Tuesday, January 17, 2017
YOUNG MEN AND COOKIES
A Church of the Open Road
My father was an honorable, honest and straightforward man – except when it came to cookies. Mom was a prodigious cookie baker often producing double and quadruple batches of Toll Houses or Gingersnaps in an effort to ensure our classic, fired-clay cookie jar was always full. She was famous in the neighborhood.
As a letter carrier, Dad would leave for work before sunrise and pedal home at around 3:00. Having been on his feet all day, he’d collapse in his chair for a thirty-minute siesta then rise to go prospecting for a snack. Ever bountiful, the cookie jar was a virtual Mother Lode – one that would never disappoint. There was a drawback, however. It seems the clinking of the fired-clay lid back down on the fired-clay jar resonated like a pick’s head on bedrock, often alerting Mom that someone was fixing to ruin his appetite within an hour or so of dinner. Raging invectives would follow from the sewing room or the laundry. Nabbed in the act, Dad would sheepishly slip the Snickerdoodle back into the jar and sneak away to partake in a pipeful of Half-n-Half out on the back patio or in the den. There, he’d sit quietly puffing and contemplating.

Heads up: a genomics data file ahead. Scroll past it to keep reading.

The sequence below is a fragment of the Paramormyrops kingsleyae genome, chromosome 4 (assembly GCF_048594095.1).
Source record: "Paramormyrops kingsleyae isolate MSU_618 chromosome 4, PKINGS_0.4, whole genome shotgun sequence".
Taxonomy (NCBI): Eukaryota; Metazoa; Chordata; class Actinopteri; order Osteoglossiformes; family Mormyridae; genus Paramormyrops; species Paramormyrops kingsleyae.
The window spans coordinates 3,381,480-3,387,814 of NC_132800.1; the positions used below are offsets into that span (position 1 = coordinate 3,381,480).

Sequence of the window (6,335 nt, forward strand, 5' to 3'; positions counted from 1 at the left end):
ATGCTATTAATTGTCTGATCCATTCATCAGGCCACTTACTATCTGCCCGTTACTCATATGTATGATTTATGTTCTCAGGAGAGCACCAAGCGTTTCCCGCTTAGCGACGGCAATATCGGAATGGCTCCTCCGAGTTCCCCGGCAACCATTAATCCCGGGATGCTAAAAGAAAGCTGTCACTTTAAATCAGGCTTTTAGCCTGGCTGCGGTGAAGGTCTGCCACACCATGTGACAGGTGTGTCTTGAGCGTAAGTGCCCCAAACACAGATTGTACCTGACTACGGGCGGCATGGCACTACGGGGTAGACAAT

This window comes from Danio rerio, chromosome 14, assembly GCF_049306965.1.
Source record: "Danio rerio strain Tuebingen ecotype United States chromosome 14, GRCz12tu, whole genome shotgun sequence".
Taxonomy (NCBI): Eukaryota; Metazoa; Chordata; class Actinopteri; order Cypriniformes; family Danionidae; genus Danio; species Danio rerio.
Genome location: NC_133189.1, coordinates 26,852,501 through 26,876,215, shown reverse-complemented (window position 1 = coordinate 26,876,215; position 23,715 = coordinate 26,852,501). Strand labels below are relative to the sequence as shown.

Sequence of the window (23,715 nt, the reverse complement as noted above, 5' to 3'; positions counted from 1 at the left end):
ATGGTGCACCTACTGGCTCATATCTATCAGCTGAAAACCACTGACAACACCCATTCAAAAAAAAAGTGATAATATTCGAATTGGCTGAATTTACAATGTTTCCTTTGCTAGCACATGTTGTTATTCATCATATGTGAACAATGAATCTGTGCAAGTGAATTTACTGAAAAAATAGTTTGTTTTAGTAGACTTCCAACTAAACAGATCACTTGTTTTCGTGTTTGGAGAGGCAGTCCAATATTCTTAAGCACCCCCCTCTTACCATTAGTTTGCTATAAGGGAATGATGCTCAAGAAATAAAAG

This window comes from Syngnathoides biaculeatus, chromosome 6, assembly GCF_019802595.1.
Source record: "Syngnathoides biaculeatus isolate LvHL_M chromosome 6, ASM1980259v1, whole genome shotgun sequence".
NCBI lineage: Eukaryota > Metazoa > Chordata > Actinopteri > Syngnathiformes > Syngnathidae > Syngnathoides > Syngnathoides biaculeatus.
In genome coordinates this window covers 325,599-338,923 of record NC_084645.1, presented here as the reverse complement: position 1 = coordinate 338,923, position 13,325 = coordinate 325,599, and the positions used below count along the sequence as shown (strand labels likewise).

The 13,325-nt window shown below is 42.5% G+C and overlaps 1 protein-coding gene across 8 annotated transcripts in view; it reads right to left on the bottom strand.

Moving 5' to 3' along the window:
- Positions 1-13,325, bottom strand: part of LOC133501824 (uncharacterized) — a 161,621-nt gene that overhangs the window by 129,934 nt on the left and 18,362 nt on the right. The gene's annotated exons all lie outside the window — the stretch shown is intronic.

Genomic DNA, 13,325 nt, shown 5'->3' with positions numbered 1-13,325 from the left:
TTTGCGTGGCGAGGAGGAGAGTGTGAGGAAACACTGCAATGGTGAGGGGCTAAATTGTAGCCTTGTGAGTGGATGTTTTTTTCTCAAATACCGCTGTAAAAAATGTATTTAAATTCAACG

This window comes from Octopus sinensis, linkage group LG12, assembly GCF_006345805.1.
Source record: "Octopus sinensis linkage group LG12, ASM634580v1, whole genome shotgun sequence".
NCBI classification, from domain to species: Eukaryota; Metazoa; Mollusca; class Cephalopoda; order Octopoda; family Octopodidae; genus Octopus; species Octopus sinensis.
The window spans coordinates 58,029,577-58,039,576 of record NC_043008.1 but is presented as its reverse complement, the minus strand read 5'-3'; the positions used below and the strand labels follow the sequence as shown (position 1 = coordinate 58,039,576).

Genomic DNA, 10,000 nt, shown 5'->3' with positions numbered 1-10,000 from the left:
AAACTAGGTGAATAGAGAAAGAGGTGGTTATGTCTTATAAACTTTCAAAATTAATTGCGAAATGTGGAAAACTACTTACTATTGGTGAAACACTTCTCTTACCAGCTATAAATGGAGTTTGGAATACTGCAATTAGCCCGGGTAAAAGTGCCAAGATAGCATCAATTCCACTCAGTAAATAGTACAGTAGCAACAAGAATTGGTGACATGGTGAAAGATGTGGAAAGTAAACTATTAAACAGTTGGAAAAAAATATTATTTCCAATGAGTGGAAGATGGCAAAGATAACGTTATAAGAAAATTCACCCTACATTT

Apparently, he eventually contemplated this: On the counter near the cookie jar was a stand-up holder for paper napkins. If, armed with a four-fold napkin, he could carefully lift the jar lid, snatch a nugget or two from within, lay the napkin atop the jar and gently replace the lid, then he could slide the napkin out and the lid would settle silently into place.
At some point, spying him lumber into the kitchen after his nap, I peeked around the doorway and caught Dad returning a napkin to the holder. It didn’t take me long to realize what was going on and that I could use this information to – what’s the word I’m looking for? – blackmail him. Thus, every day for months and months – maybe a year or more – Dad and I enjoyed a smuggled cookie about an hour before dinner.
One day, however, Dad screwed up. As we tittered and snacked and he congratulated himself over his shrewd and refined ability to continually outsmart Mom, he must have forgotten to slip the napkin out from between the lid and the jar. Mom obviously discovered this, but said nothing. Instead, the by the very next day, mysteriously, napkin holder disappeared from the counter.
And for the remainder of his time on this planet, Dad never figured out where that napkin holder went.
© 2017Church of the Open Road Press